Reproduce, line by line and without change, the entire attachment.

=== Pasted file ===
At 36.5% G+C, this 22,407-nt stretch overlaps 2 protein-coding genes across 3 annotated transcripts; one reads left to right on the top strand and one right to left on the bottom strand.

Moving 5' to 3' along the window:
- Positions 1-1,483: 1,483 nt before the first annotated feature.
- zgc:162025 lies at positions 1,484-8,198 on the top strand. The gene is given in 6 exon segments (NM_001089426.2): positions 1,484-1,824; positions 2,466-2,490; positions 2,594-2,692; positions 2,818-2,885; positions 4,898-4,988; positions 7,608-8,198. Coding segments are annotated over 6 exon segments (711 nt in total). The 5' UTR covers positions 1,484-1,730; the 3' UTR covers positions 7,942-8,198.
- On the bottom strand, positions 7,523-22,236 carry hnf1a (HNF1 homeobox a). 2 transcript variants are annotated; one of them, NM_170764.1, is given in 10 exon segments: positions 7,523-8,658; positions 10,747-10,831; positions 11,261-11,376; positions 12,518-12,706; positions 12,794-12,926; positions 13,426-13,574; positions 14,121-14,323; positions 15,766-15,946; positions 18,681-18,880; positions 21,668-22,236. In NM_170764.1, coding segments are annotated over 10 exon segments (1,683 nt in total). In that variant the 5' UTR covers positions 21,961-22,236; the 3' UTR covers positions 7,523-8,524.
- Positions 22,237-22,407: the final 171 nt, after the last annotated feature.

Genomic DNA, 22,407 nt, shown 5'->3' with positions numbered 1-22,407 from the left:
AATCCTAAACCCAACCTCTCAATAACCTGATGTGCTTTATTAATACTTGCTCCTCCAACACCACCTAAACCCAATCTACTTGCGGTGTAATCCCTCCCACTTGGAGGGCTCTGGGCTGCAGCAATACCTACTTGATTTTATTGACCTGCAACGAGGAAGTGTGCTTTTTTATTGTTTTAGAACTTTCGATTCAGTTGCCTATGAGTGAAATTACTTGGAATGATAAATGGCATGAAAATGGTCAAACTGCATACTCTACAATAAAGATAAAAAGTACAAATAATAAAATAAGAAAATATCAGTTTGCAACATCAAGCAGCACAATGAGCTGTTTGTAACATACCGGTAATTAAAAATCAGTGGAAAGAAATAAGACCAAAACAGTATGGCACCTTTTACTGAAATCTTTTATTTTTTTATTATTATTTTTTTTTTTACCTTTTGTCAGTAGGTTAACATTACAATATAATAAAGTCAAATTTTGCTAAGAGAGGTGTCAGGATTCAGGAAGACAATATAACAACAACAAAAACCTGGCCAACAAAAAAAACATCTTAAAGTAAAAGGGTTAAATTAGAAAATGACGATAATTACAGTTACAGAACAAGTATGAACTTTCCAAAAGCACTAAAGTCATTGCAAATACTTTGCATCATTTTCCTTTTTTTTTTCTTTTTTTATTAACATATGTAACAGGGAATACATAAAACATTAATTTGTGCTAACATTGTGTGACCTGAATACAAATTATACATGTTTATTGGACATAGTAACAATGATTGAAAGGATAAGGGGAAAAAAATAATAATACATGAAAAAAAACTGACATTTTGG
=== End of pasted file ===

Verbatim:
At 36.5% G+C, this 22,407-nt stretch overlaps 2 protein-coding genes across 3 annotated transcripts; one reads left to right on the top strand and one right to left on the bottom strand.

Moving 5' to 3' along the window:
- Positions 1-1,483: 1,483 nt before the first annotated feature.
- zgc:162025 lies at positions 1,484-8,198 on the top strand. The gene is given in 6 exon segments (NM_001089426.2): positions 1,484-1,824; positions 2,466-2,490; positions 2,594-2,692; positions 2,818-2,885; positions 4,898-4,988; positions 7,608-8,198. Coding segments are annotated over 6 exon segments (711 nt in total). The 5' UTR covers positions 1,484-1,730; the 3' UTR covers positions 7,942-8,198.
- On the bottom strand, positions 7,523-22,236 carry hnf1a (HNF1 homeobox a). 2 transcript variants are annotated; one of them, NM_170764.1, is given in 10 exon segments: positions 7,523-8,658; positions 10,747-10,831; positions 11,261-11,376; positions 12,518-12,706; positions 12,794-12,926; positions 13,426-13,574; positions 14,121-14,323; positions 15,766-15,946; positions 18,681-18,880; positions 21,668-22,236. In NM_170764.1, coding segments are annotated over 10 exon segments (1,683 nt in total). In that variant the 5' UTR covers positions 21,961-22,236; the 3' UTR covers positions 7,523-8,524.
- Positions 22,237-22,407: the final 171 nt, after the last annotated feature.

Genomic DNA, 22,407 nt, shown 5'->3' with positions numbered 1-22,407 from the left:
AATCCTAAACCCAACCTCTCAATAACCTGATGTGCTTTATTAATACTTGCTCCTCCAACACCACCTAAACCCAATCTACTTGCGGTGTAATCCCTCCCACTTGGAGGGCTCTGGGCTGCAGCAATACCTACTTGATTTTATTGACCTGCAACGAGGAAGTGTGCTTTTTTATTGTTTTAGAACTTTCGATTCAGTTGCCTATGAGTGAAATTACTTGGAATGATAAATGGCATGAAAATGGTCAAACTGCATACTCTACAATAAAGATAAAAAGTACAAATAATAAAATAAGAAAATATCAGTTTGCAACATCAAGCAGCACAATGAGCTGTTTGTAACATACCGGTAATTAAAAATCAGTGGAAAGAAATAAGACCAAAACAGTATGGCACCTTTTACTGAAATCTTTTATTTTTTTATTATTATTTTTTTTTTTACCTTTTGTCAGTAGGTTAACATTACAATATAATAAAGTCAAATTTTGCTAAGAGAGGTGTCAGGATTCAGGAAGACAATATAACAACAACAAAAACCTGGCCAACAAAAAAAACATCTTAAAGTAAAAGGGTTAAATTAGAAAATGACGATAATTACAGTTACAGAACAAGTATGAACTTTCCAAAAGCACTAAAGTCATTGCAAATACTTTGCATCATTTTCCTTTTTTTTTTCTTTTTTTATTAACATATGTAACAGGGAATACATAAAACATTAATTTGTGCTAACATTGTGTGACCTGAATACAAATTATACATGTTTATTGGACATAGTAACAATGATTGAAAGGATAAGGGGAAAAAAATAATAATACATGAAAAAAAACTGACATTTTGG